17 Hecuba’s Plea

By: Valerie Jackman

Counter-narratives have the ability to not only amplify a character’s voice that has historically been silenced, but also fill in pieces of one’s story that has been oftentimes intentionally omitted in order to support the dominant narrative. In Book 22 (lines 90-108 in Fagles translation) of The Iliad, Hecuba’s plea to her son Hector to not return to his duel with Achilles outlines an attempt made by Hecuba to support her own counter-narrative and disapproval of the dominant narrative held at the time (of her son having an obligation to return based on his positionality in society):

“So the old man groaned

and seizing his gray hair tore it out by the roots

but he could not shake the fixed resolve of Hector.

And his mother wailed now, standing beside Priam,

weeping freely, loosing her robes with one hand

and holding out her bare breast with the other,

her words pouring forth in a flight of grief and tears:

“Hector, my child! Look – have some respect for this!

Pity your mother too, if I ever gave you the breast

to soothe your troubles, remember it now, dear boy —

beat back that savage man from safe inside the walls!

Don’t go forth, a champion pitted against him—

merciless, brutal man. If he hills you now,

how can I ever mourn you on your deathbed?—

dear branch in bloom, dear child I brought to birth!—

Neither I nor your wife, that warm, generous woman…

Now far beyond our reach, now by the Argive ships

the rushing dogs will tear you, bolt your flesh!””


By centering the relationship between her and her son and the role that she has played as a women and mother of Hector, Hecuba is attempting to fight back against the narrative that implies that women are subordinate to men and that because of Hector’s role as a man in society, he must put defending his status and honor above the needs and wishes of his family.

For this pressbook contribution, I wanted to highlight both the vulnerability and desperation present in Hecuba’s supplication towards Hector. I chose to do this in the form of a ‘diary entry’ of Hecuba’s. I thought that it would be interesting to hear Hecuba’s own internal dialogue when processing her son’s decision and her own decision to bare her breast and plea in the way that she did. I also, in the future, would like to tie this passage into the modern-day conceptions and stigmas surrounding birth and birthwork generally. I think that it would be really fascinating to relate this passage to a larger research study on the history and origins of midwifery and its ties to motherhood/parent-child relationships.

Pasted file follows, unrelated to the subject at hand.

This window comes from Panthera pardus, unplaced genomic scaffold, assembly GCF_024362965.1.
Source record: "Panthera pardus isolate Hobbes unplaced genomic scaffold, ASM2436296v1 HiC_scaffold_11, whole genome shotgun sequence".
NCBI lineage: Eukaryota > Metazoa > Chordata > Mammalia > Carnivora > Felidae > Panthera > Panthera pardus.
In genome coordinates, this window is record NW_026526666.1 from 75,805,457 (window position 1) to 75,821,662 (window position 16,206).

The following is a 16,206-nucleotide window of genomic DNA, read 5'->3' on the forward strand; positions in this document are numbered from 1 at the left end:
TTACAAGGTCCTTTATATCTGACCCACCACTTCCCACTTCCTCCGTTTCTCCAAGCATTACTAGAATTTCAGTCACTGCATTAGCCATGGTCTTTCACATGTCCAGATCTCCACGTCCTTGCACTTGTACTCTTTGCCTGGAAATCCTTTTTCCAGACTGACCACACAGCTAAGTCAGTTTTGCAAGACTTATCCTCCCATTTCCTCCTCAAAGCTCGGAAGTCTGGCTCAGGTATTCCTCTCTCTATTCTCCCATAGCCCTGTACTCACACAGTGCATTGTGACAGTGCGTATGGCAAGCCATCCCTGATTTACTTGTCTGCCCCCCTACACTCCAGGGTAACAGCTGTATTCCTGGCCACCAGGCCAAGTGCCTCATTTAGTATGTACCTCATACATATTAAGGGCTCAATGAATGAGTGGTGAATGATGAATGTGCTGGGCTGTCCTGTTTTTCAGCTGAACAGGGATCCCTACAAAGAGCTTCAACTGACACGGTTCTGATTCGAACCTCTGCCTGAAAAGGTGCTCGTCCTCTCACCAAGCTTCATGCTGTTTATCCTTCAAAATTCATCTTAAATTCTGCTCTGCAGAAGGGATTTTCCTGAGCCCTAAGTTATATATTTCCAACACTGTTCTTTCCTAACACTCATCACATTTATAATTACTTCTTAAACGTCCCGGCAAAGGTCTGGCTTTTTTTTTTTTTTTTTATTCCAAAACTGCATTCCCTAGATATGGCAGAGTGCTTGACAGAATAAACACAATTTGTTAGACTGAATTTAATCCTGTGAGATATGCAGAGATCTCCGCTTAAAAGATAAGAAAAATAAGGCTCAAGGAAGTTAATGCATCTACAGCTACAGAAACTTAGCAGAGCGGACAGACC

You will notice that the entry begins by talking about Hector and ends by addressing him directly. I was hoping that this shift in perspective could be representative of the unconditional love felt by parents. In addition, I was hoping to also touch on the process of grieving more broadly and what it means to grieve the loss of someone who chooses to leave you, whether that be a familial relationship, friendship, or romantic relationship, etc.

Hecuba’s Entry:

Whose arms would he find comfort in

other than my own,


the very arms that held a once fragile boy,

now an even weaker man


who would assure that he has no choice

until the sun took its final bow,


but we both know choice is a dagger

with two ends,


leaving both wounded unless left on the shelf

and not used at all


I bared my breast for you,

and I would time and time again


my son, whom I love,

if I had to, I would always choose you


for the moments when I cracked open

the moment my heart was no longer my own

and gave you a world, my world


is not

and will never be

lost on me.


Gender & Sexuality in Ancient Greece Copyright © by Jody Valentine. All Rights Reserved.

Share This Book